Whether it’s the aperture, the HDR levels or the way contrast is processed, JVC offers users the choice of doing things manually or leaving it up to the projector. Whatever you choose, the DLA-N5 gives you an exceptionally good performance.
Frame Adapt HDR and HDR10 are the picture modes to choose when viewing 4K HDR material, with both ensuring that all eco modes are switched off and that the projector is working hardest to create its finest picture.
Thor: Ragnarok in 4K HDR is simply stunning on our big screen and reference system. Many lower spec projectors do little justice to the tricky opening sequences, but the contrast handling of the DLA-N5 turns the normally dingy skirmish in Surtur’s underground lair into a rare treat. The bright spots of fire are full of complex colour and the whole image is consistent and sharp.
When the craggy caverns are flooded with the fire giant’s near-black minions, each one is clearly discernible and none of the fight action is lost to the shadows. Set Clear Motion Processing to Low, and there’s a sweet spot between judder and over-smoothing, meaning you can enjoy the movement without anything jarring.
Once Hela returns to Asgard, you can really appreciate the D-ILA with its smooth production and black depth. It’s still short of what you get in darkness from an OLED TV or pricier projector alternatives, but this performance is more than good enough for the price.
There’s a brilliant sense of dimension to the character costumes with so much more monochrome scale available. If you crave even more of that blackness, then try setting the HDR level to Low, knocking the brightness slider down a notch or two, or even switching the lamp level to Low. However, you will trade off a little dark detail in return.
Colour production on this machine is stunning and effortlessly nuanced, with skin tones natural and expertly blended. In the Contest of Champions scene, the reds and blues of Thor’s cloak and armour are vivid, Loki’s tunic is a superbly textured emerald leather and the Grand Master’s gold glittered gown looks every bit the garb of a power-crazed space tyrant.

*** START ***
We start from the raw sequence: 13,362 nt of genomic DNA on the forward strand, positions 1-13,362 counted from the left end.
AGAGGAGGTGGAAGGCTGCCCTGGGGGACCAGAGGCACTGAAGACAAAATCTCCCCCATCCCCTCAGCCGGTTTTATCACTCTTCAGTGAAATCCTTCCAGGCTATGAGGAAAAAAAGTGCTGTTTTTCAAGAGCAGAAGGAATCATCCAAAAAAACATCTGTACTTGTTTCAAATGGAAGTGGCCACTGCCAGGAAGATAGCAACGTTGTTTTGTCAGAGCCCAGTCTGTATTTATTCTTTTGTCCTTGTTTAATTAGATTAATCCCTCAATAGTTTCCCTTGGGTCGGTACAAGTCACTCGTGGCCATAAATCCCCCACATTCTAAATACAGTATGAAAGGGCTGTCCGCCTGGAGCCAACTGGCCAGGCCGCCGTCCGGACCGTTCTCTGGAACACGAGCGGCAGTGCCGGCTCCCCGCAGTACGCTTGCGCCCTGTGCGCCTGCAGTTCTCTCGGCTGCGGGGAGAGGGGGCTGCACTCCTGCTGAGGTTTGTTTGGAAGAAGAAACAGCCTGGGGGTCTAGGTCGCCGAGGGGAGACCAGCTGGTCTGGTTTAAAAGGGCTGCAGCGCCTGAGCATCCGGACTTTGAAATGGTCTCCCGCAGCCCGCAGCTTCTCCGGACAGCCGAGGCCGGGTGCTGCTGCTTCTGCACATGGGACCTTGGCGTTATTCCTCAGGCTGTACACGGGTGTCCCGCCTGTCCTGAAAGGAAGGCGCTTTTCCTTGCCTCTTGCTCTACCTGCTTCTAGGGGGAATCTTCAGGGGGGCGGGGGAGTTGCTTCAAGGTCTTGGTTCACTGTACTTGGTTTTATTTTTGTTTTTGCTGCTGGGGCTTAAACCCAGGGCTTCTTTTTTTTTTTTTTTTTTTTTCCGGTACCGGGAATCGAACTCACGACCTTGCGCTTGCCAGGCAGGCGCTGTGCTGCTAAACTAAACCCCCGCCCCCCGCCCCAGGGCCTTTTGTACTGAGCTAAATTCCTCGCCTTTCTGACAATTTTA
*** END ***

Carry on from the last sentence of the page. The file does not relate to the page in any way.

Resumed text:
Even dropping down to Full HD with Star Wars: The Force Awakens, on Blu-ray, those colours are still a sight to behold. The more pastel hues of Jaku at sunset are a delight. Each shade moves sweetly into the next, from orange to peach to pink, adding a brilliant sense of place to the on-screen adventure.
There’s virtually no noise to spoil these large blocks of colour and we’d recommend taking the picture enhancer up to give more edge to the scene. Leave the upper limits alone and a little of the noise reduction technology will go a long way.
The N5 has no problems scaling the detail into a 4K picture either. There’s still enough sharpness to make out the almost-white ship heading off into the upper atmosphere in the distance, and to pick up the grain of the sand as the desert stretches out to the horizon.
The only real note of warning is that the N5 doesn’t upscale standard-def content to full screen size. Any content below 1920 x 1080 will be scaled by four times the native resolution of the source. So, a 480p source at 720 x 480 will be displayed as 1440 x 960 and only fill about one-ninth of the display.
That’s not ideal, but there are few situations we can think of where there won’t be an AVR, Blu-ray player, set-top box or other device in the chain that can’t do the upscaling work instead. So, unless you are after a big screen daytime TV experience, it’s nothing to worry about.
The JVC DLA-N5 certainly costs a fair amount, but it still sits short of where the law of diminishing returns kicks in. Even at this price, it feels like there’s value to be had with a large-scale picture that’s so strong in HDR and colour care.
Its bigger, pricier siblings in the JVC D-ILA family are better and blacker, but there’s enough shading skill and depth of darkness even here to produce an incredibly involving and three-dimensional feel whether at 4K or Full HD. This is one of those products that we wish we had the space and the funds to own.
- Picture 5
- Features 4
- Build 5